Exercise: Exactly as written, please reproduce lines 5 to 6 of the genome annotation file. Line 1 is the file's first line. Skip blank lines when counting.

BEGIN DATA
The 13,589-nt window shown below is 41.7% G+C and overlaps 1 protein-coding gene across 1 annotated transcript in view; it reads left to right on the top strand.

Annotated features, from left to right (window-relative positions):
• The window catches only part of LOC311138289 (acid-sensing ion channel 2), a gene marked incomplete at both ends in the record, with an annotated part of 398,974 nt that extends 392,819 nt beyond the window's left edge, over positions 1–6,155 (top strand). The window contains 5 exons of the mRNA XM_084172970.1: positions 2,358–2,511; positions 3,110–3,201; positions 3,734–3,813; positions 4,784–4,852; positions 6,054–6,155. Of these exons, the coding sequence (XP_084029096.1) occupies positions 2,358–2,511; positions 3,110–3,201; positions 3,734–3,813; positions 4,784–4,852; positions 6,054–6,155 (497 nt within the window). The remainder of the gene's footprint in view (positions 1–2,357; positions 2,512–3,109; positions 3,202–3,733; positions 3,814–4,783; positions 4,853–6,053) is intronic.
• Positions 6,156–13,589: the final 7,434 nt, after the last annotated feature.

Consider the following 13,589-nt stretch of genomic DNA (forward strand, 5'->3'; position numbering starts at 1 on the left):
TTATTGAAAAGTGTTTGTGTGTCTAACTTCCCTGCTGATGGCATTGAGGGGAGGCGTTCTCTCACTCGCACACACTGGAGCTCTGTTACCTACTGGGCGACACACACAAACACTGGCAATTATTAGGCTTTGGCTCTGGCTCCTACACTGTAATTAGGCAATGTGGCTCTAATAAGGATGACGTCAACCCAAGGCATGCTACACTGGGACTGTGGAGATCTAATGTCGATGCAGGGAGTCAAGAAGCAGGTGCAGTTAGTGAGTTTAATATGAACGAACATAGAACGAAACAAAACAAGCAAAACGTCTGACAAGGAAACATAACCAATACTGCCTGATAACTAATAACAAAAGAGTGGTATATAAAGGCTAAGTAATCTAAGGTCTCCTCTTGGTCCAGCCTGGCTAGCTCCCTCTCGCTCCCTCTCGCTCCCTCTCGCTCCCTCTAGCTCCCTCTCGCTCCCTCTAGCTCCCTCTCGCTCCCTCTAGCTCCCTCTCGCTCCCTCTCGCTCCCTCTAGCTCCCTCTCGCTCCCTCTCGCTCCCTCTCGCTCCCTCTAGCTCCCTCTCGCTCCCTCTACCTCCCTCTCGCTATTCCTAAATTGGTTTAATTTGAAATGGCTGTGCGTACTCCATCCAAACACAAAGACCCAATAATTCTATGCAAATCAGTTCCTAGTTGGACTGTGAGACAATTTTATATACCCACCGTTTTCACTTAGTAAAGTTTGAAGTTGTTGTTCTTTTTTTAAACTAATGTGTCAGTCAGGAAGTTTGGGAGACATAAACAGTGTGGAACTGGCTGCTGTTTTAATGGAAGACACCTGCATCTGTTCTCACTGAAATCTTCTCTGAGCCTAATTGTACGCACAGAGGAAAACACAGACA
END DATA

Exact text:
Consider the following 13,589-nt stretch of genomic DNA (forward strand, 5'->3'; position numbering starts at 1 on the left):
TTATTGAAAAGTGTTTGTGTGTCTAACTTCCCTGCTGATGGCATTGAGGGGAGGCGTTCTCTCACTCGCACACACTGGAGCTCTGTTACCTACTGGGCGACACACACAAACACTGGCAATTATTAGGCTTTGGCTCTGGCTCCTACACTGTAATTAGGCAATGTGGCTCTAATAAGGATGACGTCAACCCAAGGCATGCTACACTGGGACTGTGGAGATCTAATGTCGATGCAGGGAGTCAAGAAGCAGGTGCAGTTAGTGAGTTTAATATGAACGAACATAGAACGAAACAAAACAAGCAAAACGTCTGACAAGGAAACATAACCAATACTGCCTGATAACTAATAACAAAAGAGTGGTATATAAAGGCTAAGTAATCTAAGGTCTCCTCTTGGTCCAGCCTGGCTAGCTCCCTCTCGCTCCCTCTCGCTCCCTCTCGCTCCCTCTAGCTCCCTCTCGCTCCCTCTAGCTCCCTCTCGCTCCCTCTAGCTCCCTCTCGCTCCCTCTCGCTCCCTCTAGCTCCCTCTCGCTCCCTCTCGCTCCCTCTCGCTCCCTCTAGCTCCCTCTCGCTCCCTCTACCTCCCTCTCGCTATTCCTAAATTGGTTTAATTTGAAATGGCTGTGCGTACTCCATCCAAACACAAAGACCCAATAATTCTATGCAAATCAGTTCCTAGTTGGACTGTGAGACAATTTTATATACCCACCGTTTTCACTTAGTAAAGTTTGAAGTTGTTGTTCTTTTTTTAAACTAATGTGTCAGTCAGGAAGTTTGGGAGACATAAACAGTGTGGAACTGGCTGCTGTTTTAATGGAAGACACCTGCATCTGTTCTCACTGAAATCTTCTCTGAGCCTAATTGTACGCACAGAGGAAAACACAGACA